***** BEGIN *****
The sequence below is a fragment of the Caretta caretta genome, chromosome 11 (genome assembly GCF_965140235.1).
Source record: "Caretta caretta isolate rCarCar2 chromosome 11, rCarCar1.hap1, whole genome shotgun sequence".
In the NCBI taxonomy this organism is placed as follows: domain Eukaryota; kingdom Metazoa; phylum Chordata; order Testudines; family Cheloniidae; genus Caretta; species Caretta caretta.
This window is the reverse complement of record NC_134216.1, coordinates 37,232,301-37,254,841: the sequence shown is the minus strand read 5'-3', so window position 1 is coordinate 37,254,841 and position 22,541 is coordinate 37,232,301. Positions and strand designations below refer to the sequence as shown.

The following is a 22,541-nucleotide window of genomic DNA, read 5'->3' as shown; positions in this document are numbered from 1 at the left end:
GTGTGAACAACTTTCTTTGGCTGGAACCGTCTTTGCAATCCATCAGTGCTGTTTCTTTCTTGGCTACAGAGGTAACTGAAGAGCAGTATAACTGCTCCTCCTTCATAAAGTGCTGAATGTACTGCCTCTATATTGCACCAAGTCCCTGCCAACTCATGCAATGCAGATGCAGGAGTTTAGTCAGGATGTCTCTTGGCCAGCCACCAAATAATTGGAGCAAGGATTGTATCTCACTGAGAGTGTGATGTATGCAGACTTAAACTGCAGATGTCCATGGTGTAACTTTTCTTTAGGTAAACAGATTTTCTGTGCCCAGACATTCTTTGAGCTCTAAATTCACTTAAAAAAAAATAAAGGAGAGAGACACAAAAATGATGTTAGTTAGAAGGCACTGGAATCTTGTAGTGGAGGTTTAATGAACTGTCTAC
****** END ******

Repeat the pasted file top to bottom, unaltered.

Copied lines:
The sequence below is a fragment of the Caretta caretta genome, chromosome 11 (genome assembly GCF_965140235.1).
Source record: "Caretta caretta isolate rCarCar2 chromosome 11, rCarCar1.hap1, whole genome shotgun sequence".
In the NCBI taxonomy this organism is placed as follows: domain Eukaryota; kingdom Metazoa; phylum Chordata; order Testudines; family Cheloniidae; genus Caretta; species Caretta caretta.
This window is the reverse complement of record NC_134216.1, coordinates 37,232,301-37,254,841: the sequence shown is the minus strand read 5'-3', so window position 1 is coordinate 37,254,841 and position 22,541 is coordinate 37,232,301. Positions and strand designations below refer to the sequence as shown.

The following is a 22,541-nucleotide window of genomic DNA, read 5'->3' as shown; positions in this document are numbered from 1 at the left end:
GTGTGAACAACTTTCTTTGGCTGGAACCGTCTTTGCAATCCATCAGTGCTGTTTCTTTCTTGGCTACAGAGGTAACTGAAGAGCAGTATAACTGCTCCTCCTTCATAAAGTGCTGAATGTACTGCCTCTATATTGCACCAAGTCCCTGCCAACTCATGCAATGCAGATGCAGGAGTTTAGTCAGGATGTCTCTTGGCCAGCCACCAAATAATTGGAGCAAGGATTGTATCTCACTGAGAGTGTGATGTATGCAGACTTAAACTGCAGATGTCCATGGTGTAACTTTTCTTTAGGTAAACAGATTTTCTGTGCCCAGACATTCTTTGAGCTCTAAATTCACTTAAAAAAAAATAAAGGAGAGAGACACAAAAATGATGTTAGTTAGAAGGCACTGGAATCTTGTAGTGGAGGTTTAATGAACTGTCTAC